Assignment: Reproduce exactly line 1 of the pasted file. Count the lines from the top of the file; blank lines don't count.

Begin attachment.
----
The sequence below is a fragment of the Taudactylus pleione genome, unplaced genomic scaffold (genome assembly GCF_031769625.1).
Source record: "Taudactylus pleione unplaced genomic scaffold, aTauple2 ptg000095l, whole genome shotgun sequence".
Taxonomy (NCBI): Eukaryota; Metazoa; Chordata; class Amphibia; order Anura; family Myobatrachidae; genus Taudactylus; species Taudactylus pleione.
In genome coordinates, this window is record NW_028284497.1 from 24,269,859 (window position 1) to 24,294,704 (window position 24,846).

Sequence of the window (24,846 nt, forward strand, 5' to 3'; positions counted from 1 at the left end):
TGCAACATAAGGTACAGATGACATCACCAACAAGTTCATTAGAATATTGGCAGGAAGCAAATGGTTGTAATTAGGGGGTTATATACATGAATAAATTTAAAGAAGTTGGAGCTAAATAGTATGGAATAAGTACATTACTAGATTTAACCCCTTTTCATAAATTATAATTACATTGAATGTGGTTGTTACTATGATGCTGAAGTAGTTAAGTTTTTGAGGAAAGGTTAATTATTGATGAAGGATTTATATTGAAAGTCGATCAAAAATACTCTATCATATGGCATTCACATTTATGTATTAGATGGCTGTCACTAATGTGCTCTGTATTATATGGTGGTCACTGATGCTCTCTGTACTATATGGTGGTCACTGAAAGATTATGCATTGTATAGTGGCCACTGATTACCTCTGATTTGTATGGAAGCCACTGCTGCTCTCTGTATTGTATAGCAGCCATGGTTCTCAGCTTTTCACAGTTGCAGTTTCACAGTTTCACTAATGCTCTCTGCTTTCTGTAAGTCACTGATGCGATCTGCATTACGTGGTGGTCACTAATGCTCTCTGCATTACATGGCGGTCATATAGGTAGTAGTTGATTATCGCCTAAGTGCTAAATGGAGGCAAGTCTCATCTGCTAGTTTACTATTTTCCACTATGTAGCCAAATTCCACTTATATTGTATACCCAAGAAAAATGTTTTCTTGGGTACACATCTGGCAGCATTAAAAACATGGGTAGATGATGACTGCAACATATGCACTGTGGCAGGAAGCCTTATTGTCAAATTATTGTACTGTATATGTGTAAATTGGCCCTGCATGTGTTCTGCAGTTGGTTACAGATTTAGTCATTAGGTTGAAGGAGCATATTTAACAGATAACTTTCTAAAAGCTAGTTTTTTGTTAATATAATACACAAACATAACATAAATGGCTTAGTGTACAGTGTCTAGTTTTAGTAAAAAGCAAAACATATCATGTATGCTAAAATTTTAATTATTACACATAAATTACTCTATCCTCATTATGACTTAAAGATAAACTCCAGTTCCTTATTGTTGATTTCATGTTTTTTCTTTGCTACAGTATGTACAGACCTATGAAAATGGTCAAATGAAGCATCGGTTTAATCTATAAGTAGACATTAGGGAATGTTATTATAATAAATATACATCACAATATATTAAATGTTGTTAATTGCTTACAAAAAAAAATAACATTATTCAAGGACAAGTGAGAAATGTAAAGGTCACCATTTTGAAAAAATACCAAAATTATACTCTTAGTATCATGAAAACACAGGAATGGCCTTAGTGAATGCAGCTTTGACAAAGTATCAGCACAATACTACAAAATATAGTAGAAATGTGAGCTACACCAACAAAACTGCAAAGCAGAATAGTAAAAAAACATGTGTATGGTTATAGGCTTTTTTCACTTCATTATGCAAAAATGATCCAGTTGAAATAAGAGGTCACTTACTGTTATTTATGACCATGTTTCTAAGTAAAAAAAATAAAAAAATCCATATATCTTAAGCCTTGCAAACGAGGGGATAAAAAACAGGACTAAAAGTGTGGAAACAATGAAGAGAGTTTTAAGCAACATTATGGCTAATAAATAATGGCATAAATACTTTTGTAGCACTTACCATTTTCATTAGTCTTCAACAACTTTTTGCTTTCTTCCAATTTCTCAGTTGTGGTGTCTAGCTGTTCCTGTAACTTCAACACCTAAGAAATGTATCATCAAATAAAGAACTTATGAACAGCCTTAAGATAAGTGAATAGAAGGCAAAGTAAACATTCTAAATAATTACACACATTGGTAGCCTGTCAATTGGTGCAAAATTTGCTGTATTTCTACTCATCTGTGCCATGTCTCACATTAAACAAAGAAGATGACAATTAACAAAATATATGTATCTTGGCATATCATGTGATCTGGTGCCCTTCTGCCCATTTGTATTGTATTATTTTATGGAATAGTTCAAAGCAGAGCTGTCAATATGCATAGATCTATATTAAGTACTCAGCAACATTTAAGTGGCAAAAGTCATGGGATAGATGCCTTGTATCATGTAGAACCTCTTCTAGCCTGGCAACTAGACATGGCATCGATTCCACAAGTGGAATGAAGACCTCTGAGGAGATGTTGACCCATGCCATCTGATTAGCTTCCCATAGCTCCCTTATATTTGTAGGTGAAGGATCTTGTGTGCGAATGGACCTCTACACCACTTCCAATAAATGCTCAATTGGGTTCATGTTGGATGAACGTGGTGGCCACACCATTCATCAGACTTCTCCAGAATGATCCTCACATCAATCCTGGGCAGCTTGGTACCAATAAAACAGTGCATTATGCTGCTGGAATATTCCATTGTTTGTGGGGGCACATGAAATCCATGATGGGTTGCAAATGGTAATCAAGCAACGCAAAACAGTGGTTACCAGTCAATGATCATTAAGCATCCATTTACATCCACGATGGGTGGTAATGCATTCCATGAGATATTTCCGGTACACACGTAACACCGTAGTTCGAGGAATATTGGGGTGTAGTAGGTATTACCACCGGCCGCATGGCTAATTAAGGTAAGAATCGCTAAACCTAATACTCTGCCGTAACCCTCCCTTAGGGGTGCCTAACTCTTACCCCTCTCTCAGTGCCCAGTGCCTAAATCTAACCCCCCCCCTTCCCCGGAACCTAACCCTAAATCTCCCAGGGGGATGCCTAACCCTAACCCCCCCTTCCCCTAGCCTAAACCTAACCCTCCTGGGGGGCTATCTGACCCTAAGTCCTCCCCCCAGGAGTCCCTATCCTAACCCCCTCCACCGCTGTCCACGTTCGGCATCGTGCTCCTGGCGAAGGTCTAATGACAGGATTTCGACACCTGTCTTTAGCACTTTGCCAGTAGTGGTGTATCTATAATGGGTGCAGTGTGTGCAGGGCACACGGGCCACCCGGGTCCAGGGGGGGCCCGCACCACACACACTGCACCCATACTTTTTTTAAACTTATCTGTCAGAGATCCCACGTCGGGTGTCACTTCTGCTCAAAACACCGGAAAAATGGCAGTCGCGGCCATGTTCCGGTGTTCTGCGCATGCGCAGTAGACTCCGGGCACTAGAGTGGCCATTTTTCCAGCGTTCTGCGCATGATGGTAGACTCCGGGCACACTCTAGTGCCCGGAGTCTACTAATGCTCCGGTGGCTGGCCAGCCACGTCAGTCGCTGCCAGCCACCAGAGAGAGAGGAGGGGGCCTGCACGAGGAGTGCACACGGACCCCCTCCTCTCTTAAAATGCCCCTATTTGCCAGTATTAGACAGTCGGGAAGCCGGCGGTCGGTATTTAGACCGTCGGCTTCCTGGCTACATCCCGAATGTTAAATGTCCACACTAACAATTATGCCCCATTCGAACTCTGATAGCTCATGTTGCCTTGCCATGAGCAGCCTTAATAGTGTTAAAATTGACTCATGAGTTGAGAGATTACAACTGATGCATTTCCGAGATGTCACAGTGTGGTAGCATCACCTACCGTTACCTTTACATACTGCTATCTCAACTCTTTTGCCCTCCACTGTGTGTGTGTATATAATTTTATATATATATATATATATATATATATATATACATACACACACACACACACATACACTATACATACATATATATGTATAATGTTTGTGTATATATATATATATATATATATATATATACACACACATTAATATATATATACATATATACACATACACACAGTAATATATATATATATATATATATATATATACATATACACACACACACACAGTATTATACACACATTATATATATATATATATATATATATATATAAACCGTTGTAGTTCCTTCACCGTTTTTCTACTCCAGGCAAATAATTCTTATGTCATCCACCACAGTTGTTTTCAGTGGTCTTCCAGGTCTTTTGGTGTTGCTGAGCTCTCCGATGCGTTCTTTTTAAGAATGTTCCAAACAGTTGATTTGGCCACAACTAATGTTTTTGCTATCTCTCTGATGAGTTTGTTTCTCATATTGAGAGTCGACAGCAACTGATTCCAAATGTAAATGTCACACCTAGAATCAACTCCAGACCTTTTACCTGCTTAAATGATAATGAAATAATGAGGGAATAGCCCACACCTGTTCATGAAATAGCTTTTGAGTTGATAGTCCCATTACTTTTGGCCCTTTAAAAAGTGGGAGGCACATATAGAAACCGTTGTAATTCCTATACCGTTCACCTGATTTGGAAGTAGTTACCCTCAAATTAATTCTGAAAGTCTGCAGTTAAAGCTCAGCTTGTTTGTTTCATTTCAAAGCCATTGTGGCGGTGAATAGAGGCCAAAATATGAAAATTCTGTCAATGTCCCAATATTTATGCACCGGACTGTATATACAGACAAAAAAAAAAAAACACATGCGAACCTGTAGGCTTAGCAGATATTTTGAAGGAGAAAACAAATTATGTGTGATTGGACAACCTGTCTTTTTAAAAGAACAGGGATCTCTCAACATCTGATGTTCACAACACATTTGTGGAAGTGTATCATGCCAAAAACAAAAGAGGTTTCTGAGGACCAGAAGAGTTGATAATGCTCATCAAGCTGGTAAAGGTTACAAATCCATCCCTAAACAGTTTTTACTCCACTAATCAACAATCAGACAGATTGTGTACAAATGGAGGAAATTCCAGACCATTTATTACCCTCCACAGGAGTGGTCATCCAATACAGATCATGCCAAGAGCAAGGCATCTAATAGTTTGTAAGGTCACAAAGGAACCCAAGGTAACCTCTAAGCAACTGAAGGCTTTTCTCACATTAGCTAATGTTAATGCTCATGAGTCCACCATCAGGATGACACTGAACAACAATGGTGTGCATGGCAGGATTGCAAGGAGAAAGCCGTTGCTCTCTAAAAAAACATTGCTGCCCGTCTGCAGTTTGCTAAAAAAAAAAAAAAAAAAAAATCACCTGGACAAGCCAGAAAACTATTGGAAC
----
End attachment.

The sequence below is a fragment of the Taudactylus pleione genome, unplaced genomic scaffold (genome assembly GCF_031769625.1).